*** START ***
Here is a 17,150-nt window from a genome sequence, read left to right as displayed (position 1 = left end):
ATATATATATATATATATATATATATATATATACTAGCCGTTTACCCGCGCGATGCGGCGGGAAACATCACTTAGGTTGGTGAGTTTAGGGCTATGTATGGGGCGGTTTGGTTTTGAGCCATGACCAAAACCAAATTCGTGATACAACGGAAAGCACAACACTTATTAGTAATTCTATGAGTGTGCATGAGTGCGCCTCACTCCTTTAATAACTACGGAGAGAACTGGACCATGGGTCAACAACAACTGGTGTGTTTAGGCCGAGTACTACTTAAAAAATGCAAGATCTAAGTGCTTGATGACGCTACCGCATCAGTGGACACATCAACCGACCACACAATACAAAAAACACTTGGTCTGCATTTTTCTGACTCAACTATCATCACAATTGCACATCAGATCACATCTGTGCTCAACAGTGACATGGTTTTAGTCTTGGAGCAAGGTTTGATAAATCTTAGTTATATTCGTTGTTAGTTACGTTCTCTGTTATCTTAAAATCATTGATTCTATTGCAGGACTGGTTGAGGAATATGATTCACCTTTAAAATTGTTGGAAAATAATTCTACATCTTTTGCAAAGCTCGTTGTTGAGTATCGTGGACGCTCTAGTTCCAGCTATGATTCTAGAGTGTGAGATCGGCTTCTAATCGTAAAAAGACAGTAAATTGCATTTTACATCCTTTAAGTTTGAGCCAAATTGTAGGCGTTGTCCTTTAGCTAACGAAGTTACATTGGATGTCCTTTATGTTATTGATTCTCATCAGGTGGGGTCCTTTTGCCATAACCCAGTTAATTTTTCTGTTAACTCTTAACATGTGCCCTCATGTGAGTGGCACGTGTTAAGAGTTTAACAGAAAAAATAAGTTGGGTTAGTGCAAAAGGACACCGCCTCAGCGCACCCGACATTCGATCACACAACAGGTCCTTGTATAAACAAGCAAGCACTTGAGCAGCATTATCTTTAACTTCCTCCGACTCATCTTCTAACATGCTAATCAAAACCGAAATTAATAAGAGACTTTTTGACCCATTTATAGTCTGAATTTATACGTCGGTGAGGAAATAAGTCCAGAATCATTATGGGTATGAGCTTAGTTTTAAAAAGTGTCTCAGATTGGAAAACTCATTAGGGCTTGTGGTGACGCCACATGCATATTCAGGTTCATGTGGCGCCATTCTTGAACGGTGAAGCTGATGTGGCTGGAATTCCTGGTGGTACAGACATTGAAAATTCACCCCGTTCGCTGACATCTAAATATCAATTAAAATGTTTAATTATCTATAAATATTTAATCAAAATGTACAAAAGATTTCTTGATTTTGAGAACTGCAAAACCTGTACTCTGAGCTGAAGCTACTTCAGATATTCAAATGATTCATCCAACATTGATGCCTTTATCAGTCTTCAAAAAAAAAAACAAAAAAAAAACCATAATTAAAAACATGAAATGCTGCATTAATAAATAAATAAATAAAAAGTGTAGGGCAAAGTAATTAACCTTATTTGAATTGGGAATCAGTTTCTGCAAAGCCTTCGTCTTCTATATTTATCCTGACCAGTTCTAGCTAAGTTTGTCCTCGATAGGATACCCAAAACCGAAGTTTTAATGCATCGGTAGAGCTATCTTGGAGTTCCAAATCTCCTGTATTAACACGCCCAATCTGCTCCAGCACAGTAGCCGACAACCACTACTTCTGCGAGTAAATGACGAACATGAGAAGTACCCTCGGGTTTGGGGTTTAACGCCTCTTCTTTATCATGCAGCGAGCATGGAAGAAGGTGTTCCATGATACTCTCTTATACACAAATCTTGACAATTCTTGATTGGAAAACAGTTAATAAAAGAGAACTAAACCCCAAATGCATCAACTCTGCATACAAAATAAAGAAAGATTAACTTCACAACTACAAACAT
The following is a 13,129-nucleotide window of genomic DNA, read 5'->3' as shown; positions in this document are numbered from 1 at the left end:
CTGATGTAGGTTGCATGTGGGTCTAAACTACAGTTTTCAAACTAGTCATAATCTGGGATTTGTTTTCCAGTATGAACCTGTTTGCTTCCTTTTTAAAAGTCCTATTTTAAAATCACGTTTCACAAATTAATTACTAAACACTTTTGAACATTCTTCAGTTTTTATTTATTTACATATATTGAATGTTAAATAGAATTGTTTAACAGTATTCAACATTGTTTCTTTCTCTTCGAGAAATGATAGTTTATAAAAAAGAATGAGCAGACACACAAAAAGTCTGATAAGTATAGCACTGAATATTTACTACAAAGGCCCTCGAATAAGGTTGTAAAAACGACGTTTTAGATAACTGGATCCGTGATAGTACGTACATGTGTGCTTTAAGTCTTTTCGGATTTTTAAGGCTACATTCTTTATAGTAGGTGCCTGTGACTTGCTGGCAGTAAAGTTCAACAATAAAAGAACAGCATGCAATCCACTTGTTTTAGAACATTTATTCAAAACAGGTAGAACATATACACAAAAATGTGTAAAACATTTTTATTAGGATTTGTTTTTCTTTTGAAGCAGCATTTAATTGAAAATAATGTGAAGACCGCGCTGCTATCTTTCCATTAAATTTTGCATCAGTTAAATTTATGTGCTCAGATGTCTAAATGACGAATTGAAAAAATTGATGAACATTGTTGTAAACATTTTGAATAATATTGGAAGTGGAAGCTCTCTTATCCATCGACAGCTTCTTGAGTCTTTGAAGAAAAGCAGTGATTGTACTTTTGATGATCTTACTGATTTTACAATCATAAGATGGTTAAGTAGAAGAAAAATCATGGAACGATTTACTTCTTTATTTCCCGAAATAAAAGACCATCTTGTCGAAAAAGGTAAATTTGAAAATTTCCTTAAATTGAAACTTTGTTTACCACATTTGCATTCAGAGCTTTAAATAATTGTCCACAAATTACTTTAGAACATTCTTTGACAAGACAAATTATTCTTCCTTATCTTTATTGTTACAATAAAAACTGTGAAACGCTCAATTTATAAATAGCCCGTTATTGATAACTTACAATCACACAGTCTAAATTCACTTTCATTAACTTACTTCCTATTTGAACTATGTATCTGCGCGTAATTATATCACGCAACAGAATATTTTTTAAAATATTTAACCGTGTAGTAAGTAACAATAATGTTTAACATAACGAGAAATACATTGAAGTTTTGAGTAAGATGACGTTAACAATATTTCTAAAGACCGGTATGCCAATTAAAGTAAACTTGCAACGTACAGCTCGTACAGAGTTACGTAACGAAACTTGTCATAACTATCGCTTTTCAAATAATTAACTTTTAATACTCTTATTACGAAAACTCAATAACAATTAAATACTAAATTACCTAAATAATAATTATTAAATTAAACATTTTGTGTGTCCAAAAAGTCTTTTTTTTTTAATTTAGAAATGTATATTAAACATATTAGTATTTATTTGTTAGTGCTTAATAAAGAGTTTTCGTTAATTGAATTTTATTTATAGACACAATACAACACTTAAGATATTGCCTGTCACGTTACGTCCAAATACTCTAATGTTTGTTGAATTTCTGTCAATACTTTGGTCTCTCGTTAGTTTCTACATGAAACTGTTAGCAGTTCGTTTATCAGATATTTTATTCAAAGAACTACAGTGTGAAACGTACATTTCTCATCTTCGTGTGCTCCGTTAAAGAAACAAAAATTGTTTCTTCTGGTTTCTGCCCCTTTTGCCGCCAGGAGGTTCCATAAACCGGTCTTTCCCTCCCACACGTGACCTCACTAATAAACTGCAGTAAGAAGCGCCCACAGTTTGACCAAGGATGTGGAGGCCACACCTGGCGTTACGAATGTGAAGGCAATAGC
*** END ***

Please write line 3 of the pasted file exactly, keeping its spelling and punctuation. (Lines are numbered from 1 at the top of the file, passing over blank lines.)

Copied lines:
The following is a 13,129-nucleotide window of genomic DNA, read 5'->3' as shown; positions in this document are numbered from 1 at the left end: